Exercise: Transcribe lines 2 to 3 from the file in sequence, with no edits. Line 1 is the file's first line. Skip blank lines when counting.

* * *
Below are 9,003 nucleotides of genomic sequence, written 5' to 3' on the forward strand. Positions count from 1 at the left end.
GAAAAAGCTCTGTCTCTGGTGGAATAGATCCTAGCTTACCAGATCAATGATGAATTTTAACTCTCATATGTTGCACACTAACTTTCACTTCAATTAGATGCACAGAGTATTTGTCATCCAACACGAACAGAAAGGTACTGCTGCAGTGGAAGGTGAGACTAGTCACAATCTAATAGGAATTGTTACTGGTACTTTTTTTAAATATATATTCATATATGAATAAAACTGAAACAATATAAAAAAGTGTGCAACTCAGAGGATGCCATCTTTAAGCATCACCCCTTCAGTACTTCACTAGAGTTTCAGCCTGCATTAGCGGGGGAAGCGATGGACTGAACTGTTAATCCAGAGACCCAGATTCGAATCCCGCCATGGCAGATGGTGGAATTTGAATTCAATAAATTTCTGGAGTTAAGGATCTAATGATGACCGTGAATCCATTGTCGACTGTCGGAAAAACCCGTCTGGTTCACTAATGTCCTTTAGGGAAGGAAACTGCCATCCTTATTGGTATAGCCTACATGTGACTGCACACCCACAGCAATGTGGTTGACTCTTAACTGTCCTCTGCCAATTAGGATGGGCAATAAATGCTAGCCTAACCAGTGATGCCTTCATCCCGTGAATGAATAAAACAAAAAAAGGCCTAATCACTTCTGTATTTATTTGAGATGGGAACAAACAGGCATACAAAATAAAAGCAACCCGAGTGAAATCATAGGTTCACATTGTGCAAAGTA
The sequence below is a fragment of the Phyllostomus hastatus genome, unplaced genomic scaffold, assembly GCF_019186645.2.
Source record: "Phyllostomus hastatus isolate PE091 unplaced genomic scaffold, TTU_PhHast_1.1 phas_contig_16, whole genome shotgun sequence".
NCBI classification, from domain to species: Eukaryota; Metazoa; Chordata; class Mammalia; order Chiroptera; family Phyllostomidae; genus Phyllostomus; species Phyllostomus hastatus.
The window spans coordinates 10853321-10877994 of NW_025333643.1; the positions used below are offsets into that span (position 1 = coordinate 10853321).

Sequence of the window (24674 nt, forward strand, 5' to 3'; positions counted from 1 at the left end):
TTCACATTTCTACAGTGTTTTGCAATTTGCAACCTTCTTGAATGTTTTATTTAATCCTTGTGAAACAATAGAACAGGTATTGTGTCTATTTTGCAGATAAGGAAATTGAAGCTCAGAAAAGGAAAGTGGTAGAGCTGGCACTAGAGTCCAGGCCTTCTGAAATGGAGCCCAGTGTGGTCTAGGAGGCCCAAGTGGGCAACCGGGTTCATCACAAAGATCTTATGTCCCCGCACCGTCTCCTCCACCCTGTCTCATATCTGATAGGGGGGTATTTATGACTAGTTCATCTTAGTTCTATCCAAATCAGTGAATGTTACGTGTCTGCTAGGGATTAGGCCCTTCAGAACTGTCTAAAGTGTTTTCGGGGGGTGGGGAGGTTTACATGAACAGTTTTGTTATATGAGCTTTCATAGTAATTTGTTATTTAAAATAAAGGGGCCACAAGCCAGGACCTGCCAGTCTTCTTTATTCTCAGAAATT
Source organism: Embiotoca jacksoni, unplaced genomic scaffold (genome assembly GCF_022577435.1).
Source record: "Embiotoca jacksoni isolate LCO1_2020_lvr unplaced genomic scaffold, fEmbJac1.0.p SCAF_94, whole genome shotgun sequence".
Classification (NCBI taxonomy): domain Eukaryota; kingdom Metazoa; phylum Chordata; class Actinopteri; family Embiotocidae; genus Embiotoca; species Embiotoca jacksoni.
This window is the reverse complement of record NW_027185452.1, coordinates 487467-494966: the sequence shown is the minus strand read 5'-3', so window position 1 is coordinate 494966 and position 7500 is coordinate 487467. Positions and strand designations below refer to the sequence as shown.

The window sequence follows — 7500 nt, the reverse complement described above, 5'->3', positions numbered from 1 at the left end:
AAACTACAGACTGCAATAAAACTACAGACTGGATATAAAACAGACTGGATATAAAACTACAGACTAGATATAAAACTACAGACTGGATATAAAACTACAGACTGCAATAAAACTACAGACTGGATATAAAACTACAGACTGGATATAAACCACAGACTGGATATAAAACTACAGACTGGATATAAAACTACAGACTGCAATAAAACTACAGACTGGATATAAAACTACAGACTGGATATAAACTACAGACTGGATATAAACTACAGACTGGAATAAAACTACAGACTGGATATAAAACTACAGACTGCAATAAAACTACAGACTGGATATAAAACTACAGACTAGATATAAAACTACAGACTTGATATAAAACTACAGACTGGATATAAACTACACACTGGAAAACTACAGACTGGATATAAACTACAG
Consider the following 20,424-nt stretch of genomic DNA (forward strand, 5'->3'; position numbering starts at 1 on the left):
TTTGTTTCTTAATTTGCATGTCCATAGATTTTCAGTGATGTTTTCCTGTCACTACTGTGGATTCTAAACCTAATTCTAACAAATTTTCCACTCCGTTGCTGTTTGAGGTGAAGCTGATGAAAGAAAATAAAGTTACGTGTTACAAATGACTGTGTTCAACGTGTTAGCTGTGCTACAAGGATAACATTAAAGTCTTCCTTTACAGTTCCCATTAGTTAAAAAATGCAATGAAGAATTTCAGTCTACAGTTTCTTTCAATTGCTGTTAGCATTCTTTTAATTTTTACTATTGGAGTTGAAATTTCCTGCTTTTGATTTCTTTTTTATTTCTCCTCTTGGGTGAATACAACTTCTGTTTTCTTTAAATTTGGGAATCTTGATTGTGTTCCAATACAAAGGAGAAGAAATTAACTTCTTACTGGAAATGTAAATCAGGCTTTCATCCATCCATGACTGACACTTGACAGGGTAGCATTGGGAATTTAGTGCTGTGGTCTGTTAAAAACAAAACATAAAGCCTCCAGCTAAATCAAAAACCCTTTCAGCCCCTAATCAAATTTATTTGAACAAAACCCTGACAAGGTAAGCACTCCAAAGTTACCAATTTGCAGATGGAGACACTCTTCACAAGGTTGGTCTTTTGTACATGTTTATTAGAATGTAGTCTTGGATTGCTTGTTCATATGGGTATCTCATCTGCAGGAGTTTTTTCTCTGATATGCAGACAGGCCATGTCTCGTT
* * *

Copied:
GAAAAAGCTCTGTCTCTGGTGGAATAGATCCTAGCTTACCAGATCAATGATGAATTTTAACTCTCATATGTTGCACACTAACTTTCACTTCAATTAGATGCACAGAGTATTTGTCATCCAACACGAACAGAAAGGTACTGCTGCAGTGGAAGGTGAGACTAGTCACAATCTAATAGGAATTGTTACTGGTACTTTTTTTAAATATATATTCATATATGAATAAAACTGAAACAATATAAAAAAGTGTGCAACTCAGAGGATGCCATCTTTAAGCATCACCCCTTCAGTACTTCACTAGAGTTTCAGCCTGCATTAGCGGGGGAAGCGATGGACTGAACTGTTAATCCAGAGACCCAGATTCGAATCCCGCCATGGCAGATGGTGGAATTTGAATTCAATAAATTTCTGGAGTTAAGGATCTAATGATGACCGTGAATCCATTGTCGACTGTCGGAAAAACCCGTCTGGTTCACTAATGTCCTTTAGGGAAGGAAACTGCCATCCTTATTGGTATAGCCTACATGTGACTGCACACCCACAGCAATGTGGTTGACTCTTAACTGTCCTCTGCCAATTAGGATGGGCAATAAATGCTAGCCTAACCAGTGATGCCTTCATCCCGTGAATGAATAAAACAAAAAAAGGCCTAATCACTTCTGTATTTATTTGAGATGGGAACAAACAGGCATACAAAATAAAAGCAACCCGAGTGAAATCATAGGTTCACATTGTGCAAAGTA
The sequence below is a fragment of the Phyllostomus hastatus genome, unplaced genomic scaffold, assembly GCF_019186645.2.